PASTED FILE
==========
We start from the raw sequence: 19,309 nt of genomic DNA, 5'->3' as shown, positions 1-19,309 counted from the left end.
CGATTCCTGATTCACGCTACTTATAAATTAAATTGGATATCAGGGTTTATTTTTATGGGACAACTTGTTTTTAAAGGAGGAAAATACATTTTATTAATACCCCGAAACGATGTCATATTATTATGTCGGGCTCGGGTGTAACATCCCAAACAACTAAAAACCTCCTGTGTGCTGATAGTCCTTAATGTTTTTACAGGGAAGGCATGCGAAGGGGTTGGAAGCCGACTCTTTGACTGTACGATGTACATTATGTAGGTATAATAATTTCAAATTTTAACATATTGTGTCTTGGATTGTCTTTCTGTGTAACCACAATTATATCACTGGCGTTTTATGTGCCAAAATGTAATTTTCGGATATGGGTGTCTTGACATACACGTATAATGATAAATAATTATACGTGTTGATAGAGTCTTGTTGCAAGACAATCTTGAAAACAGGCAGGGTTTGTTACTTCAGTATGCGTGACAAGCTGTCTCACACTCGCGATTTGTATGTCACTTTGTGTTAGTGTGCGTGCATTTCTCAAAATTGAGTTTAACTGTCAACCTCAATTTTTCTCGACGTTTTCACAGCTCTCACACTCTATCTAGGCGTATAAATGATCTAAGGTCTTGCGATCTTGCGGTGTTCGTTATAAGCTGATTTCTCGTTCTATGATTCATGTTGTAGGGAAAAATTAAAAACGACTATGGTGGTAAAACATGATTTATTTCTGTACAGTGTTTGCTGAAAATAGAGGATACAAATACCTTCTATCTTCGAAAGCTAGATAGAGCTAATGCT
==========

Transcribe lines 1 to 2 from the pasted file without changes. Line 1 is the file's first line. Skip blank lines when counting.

We start from the raw sequence: 19,309 nt of genomic DNA, 5'->3' as shown, positions 1-19,309 counted from the left end.
CGATTCCTGATTCACGCTACTTATAAATTAAATTGGATATCAGGGTTTATTTTTATGGGACAACTTGTTTTTAAAGGAGGAAAATACATTTTATTAATACCCCGAAACGATGTCATATTATTATGTCGGGCTCGGGTGTAACATCCCAAACAACTAAAAACCTCCTGTGTGCTGATAGTCCTTAATGTTTTTACAGGGAAGGCATGCGAAGGGGTTGGAAGCCGACTCTTTGACTGTACGATGTACATTATGTAGGTATAATAATTTCAAATTTTAACATATTGTGTCTTGGATTGTCTTTCTGTGTAACCACAATTATATCACTGGCGTTTTATGTGCCAAAATGTAATTTTCGGATATGGGTGTCTTGACATACACGTATAATGATAAATAATTATACGTGTTGATAGAGTCTTGTTGCAAGACAATCTTGAAAACAGGCAGGGTTTGTTACTTCAGTATGCGTGACAAGCTGTCTCACACTCGCGATTTGTATGTCACTTTGTGTTAGTGTGCGTGCATTTCTCAAAATTGAGTTTAACTGTCAACCTCAATTTTTCTCGACGTTTTCACAGCTCTCACACTCTATCTAGGCGTATAAATGATCTAAGGTCTTGCGATCTTGCGGTGTTCGTTATAAGCTGATTTCTCGTTCTATGATTCATGTTGTAGGGAAAAATTAAAAACGACTATGGTGGTAAAACATGATTTATTTCTGTACAGTGTTTGCTGAAAATAGAGGATACAAATACCTTCTATCTTCGAAAGCTAGATAGAGCTAATGCT